• A Lower Minimum: Instead of acquiring and managing a property on one’s own, individual investors can participate in the same class of properties at a small fraction of the capital outlay. Platforms like EquityMultiple have lowered the minimum entry point even further, with a minimum check size as low as $5,000
  • Diversification: Related to the first point. With a lower per-investment minimum, investors are able to spread their real estate portfolio among a greater number of projects, and across markets, risk/return profiles and property types.
  • More Passive: As opposed to direct real estate ownership – wherein an investor must manage the acquisition, operations and sale of a property – investing as part of the LP allows the individual investor to benefit from the expertise and motivation of the GP (sponsor) without having to expend time and energy managing property.
  • Less Liability: Because individual investors participate through a limited liability entity, they are shielded from the majority of risk that the GP (sponsor) assumes in undertaking the project.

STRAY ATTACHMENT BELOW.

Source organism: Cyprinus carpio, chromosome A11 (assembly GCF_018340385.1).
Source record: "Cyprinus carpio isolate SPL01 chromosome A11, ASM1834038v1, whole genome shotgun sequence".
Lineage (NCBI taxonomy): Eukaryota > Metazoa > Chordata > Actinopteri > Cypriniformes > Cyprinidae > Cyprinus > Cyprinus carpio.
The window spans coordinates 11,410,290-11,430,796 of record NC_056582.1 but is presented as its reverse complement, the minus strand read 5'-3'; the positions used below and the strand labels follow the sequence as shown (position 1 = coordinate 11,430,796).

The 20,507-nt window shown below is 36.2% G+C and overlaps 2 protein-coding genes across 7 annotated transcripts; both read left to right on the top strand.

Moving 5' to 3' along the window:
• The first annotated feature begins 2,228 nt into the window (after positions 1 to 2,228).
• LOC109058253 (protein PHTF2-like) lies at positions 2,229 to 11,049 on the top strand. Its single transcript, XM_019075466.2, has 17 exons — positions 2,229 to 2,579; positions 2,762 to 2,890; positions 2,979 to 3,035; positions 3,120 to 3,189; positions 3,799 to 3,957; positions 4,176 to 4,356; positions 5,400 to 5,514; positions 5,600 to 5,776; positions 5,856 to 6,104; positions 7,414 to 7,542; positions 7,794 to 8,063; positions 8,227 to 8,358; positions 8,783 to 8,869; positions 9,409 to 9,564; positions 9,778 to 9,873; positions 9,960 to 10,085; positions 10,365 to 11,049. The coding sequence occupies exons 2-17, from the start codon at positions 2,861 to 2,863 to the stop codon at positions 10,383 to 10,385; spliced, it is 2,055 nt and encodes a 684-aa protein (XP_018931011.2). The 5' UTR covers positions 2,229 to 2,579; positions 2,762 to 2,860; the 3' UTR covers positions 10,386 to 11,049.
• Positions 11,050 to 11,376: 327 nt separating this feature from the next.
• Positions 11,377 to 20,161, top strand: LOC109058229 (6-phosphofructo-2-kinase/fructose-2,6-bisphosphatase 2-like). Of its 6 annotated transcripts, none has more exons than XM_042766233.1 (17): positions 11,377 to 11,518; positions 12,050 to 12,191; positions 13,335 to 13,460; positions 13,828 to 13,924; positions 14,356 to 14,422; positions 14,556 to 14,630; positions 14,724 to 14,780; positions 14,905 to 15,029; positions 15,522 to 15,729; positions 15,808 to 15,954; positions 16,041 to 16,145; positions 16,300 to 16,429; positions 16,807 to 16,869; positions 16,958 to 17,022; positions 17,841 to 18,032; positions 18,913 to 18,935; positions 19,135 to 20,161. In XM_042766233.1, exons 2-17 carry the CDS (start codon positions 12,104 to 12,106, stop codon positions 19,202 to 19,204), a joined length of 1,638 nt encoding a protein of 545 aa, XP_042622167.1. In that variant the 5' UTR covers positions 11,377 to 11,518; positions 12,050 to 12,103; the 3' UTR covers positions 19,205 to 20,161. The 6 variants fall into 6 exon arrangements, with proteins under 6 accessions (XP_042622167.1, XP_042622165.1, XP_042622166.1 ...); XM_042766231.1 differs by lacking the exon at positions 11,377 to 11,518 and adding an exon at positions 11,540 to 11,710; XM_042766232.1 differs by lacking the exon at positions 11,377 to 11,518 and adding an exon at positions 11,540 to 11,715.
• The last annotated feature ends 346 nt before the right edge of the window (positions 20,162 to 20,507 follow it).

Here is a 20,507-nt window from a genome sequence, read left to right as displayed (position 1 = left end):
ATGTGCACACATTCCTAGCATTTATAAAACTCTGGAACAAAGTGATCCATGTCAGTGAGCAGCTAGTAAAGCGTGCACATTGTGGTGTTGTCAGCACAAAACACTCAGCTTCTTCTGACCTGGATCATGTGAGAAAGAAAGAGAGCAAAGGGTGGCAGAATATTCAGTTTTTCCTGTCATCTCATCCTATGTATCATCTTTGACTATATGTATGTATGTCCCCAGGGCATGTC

In short, real estate syndication makes commercial real estate more accessible to individual investors. This is more true than ever as technology continues to revolutionize real estate finance, with online platforms like EquityMultiple affording an even greater level of access to individual investors while providing more transparency and efficiency. Real estate syndication has matured quit a bit since Ancient Mesopotamia and its cuneiform ledgers.  

How Sponsors and Lenders Benefit from Real Estate Syndication

As we discuss the benefits of real estate syndication for the party that originated the investment, let’s make a distinction between two kinds of real estate syndication:

Equity real estate syndications

A real estate firm pursuing a real estate project almost always leverages debt to some extent, and often up to the 80% LTV that most banks will require when issuing the real estate firm a loan. The remainder of the capital stack must be filled with some combination of bridge financing (mezzanine debt, a bridge loan, and/or preferred equity), the firm’s own equity, and outside equity.